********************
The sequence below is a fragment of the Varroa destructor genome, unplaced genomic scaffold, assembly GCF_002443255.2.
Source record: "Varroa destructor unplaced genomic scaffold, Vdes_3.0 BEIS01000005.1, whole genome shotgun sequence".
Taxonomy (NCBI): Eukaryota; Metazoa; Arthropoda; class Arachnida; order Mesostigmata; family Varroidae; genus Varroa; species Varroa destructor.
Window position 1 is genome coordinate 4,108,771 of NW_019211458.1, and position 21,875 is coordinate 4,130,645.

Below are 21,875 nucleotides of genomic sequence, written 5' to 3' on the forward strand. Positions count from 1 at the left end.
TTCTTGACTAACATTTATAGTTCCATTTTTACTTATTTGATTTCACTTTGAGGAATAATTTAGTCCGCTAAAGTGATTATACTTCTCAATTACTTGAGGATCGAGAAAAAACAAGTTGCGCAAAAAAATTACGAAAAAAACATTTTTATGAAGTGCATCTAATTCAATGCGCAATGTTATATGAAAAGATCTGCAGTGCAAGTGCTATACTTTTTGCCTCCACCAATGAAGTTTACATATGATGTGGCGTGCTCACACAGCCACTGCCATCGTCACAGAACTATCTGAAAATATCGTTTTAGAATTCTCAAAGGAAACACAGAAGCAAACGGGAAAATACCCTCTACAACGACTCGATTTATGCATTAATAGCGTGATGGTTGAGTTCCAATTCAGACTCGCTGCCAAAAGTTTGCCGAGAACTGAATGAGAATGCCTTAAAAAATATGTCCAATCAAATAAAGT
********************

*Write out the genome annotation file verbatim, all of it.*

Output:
The sequence below is a fragment of the Varroa destructor genome, unplaced genomic scaffold, assembly GCF_002443255.2.
Source record: "Varroa destructor unplaced genomic scaffold, Vdes_3.0 BEIS01000005.1, whole genome shotgun sequence".
Taxonomy (NCBI): Eukaryota; Metazoa; Arthropoda; class Arachnida; order Mesostigmata; family Varroidae; genus Varroa; species Varroa destructor.
Window position 1 is genome coordinate 4,108,771 of NW_019211458.1, and position 21,875 is coordinate 4,130,645.

Below are 21,875 nucleotides of genomic sequence, written 5' to 3' on the forward strand. Positions count from 1 at the left end.
TTCTTGACTAACATTTATAGTTCCATTTTTACTTATTTGATTTCACTTTGAGGAATAATTTAGTCCGCTAAAGTGATTATACTTCTCAATTACTTGAGGATCGAGAAAAAACAAGTTGCGCAAAAAAATTACGAAAAAAACATTTTTATGAAGTGCATCTAATTCAATGCGCAATGTTATATGAAAAGATCTGCAGTGCAAGTGCTATACTTTTTGCCTCCACCAATGAAGTTTACATATGATGTGGCGTGCTCACACAGCCACTGCCATCGTCACAGAACTATCTGAAAATATCGTTTTAGAATTCTCAAAGGAAACACAGAAGCAAACGGGAAAATACCCTCTACAACGACTCGATTTATGCATTAATAGCGTGATGGTTGAGTTCCAATTCAGACTCGCTGCCAAAAGTTTGCCGAGAACTGAATGAGAATGCCTTAAAAAATATGTCCAATCAAATAAAGT